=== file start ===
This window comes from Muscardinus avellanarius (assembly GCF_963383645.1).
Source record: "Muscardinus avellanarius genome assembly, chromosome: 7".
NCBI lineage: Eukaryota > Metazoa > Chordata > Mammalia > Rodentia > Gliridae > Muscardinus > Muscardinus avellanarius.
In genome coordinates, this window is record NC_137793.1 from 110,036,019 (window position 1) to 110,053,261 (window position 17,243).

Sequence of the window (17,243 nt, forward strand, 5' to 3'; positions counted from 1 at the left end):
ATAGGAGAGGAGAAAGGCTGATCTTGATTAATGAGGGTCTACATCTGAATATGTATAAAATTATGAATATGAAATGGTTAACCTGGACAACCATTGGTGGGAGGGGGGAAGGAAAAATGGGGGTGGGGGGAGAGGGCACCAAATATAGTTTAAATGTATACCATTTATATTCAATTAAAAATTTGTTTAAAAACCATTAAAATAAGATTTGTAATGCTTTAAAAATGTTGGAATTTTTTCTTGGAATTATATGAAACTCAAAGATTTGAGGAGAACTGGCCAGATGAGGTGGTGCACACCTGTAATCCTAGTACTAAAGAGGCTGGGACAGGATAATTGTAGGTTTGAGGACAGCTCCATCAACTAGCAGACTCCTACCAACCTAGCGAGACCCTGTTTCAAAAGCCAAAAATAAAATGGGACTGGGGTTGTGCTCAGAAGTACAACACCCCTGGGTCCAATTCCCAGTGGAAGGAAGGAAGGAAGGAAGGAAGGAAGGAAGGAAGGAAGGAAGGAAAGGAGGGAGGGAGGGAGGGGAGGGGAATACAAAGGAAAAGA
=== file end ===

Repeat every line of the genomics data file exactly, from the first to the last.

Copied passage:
This window comes from Muscardinus avellanarius (assembly GCF_963383645.1).
Source record: "Muscardinus avellanarius genome assembly, chromosome: 7".
NCBI lineage: Eukaryota > Metazoa > Chordata > Mammalia > Rodentia > Gliridae > Muscardinus > Muscardinus avellanarius.
In genome coordinates, this window is record NC_137793.1 from 110,036,019 (window position 1) to 110,053,261 (window position 17,243).

Sequence of the window (17,243 nt, forward strand, 5' to 3'; positions counted from 1 at the left end):
ATAGGAGAGGAGAAAGGCTGATCTTGATTAATGAGGGTCTACATCTGAATATGTATAAAATTATGAATATGAAATGGTTAACCTGGACAACCATTGGTGGGAGGGGGGAAGGAAAAATGGGGGTGGGGGGAGAGGGCACCAAATATAGTTTAAATGTATACCATTTATATTCAATTAAAAATTTGTTTAAAAACCATTAAAATAAGATTTGTAATGCTTTAAAAATGTTGGAATTTTTTCTTGGAATTATATGAAACTCAAAGATTTGAGGAGAACTGGCCAGATGAGGTGGTGCACACCTGTAATCCTAGTACTAAAGAGGCTGGGACAGGATAATTGTAGGTTTGAGGACAGCTCCATCAACTAGCAGACTCCTACCAACCTAGCGAGACCCTGTTTCAAAAGCCAAAAATAAAATGGGACTGGGGTTGTGCTCAGAAGTACAACACCCCTGGGTCCAATTCCCAGTGGAAGGAAGGAAGGAAGGAAGGAAGGAAGGAAGGAAGGAAGGAAGGAAAGGAGGGAGGGAGGGAGGGGAGGGGAATACAAAGGAAAAGA